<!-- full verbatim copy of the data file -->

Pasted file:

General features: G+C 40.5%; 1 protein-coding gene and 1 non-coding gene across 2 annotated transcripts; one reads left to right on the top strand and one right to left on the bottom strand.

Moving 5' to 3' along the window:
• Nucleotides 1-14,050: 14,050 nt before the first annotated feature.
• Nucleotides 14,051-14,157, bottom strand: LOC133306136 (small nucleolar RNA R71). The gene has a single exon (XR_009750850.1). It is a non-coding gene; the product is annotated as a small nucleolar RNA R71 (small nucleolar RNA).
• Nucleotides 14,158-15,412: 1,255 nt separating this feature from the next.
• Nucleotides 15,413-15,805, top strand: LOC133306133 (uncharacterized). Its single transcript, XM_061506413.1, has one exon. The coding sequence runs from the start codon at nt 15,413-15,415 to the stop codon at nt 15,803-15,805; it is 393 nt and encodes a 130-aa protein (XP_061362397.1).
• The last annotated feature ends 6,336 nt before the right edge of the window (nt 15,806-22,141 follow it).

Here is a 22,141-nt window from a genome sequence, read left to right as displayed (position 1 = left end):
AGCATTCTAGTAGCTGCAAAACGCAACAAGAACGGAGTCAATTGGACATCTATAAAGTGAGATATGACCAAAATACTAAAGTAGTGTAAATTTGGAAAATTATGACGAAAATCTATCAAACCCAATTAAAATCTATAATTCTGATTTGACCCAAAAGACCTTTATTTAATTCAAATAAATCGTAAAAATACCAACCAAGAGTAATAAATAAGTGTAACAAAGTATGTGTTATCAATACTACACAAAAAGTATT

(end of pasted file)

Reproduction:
General features: G+C 40.5%; 1 protein-coding gene and 1 non-coding gene across 2 annotated transcripts; one reads left to right on the top strand and one right to left on the bottom strand.

Moving 5' to 3' along the window:
• Nucleotides 1-14,050: 14,050 nt before the first annotated feature.
• Nucleotides 14,051-14,157, bottom strand: LOC133306136 (small nucleolar RNA R71). The gene has a single exon (XR_009750850.1). It is a non-coding gene; the product is annotated as a small nucleolar RNA R71 (small nucleolar RNA).
• Nucleotides 14,158-15,412: 1,255 nt separating this feature from the next.
• Nucleotides 15,413-15,805, top strand: LOC133306133 (uncharacterized). Its single transcript, XM_061506413.1, has one exon. The coding sequence runs from the start codon at nt 15,413-15,415 to the stop codon at nt 15,803-15,805; it is 393 nt and encodes a 130-aa protein (XP_061362397.1).
• The last annotated feature ends 6,336 nt before the right edge of the window (nt 15,806-22,141 follow it).

Here is a 22,141-nt window from a genome sequence, read left to right as displayed (position 1 = left end):
AGCATTCTAGTAGCTGCAAAACGCAACAAGAACGGAGTCAATTGGACATCTATAAAGTGAGATATGACCAAAATACTAAAGTAGTGTAAATTTGGAAAATTATGACGAAAATCTATCAAACCCAATTAAAATCTATAATTCTGATTTGACCCAAAAGACCTTTATTTAATTCAAATAAATCGTAAAAATACCAACCAAGAGTAATAAATAAGTGTAACAAAGTATGTGTTATCAATACTACACAAAAAGTATT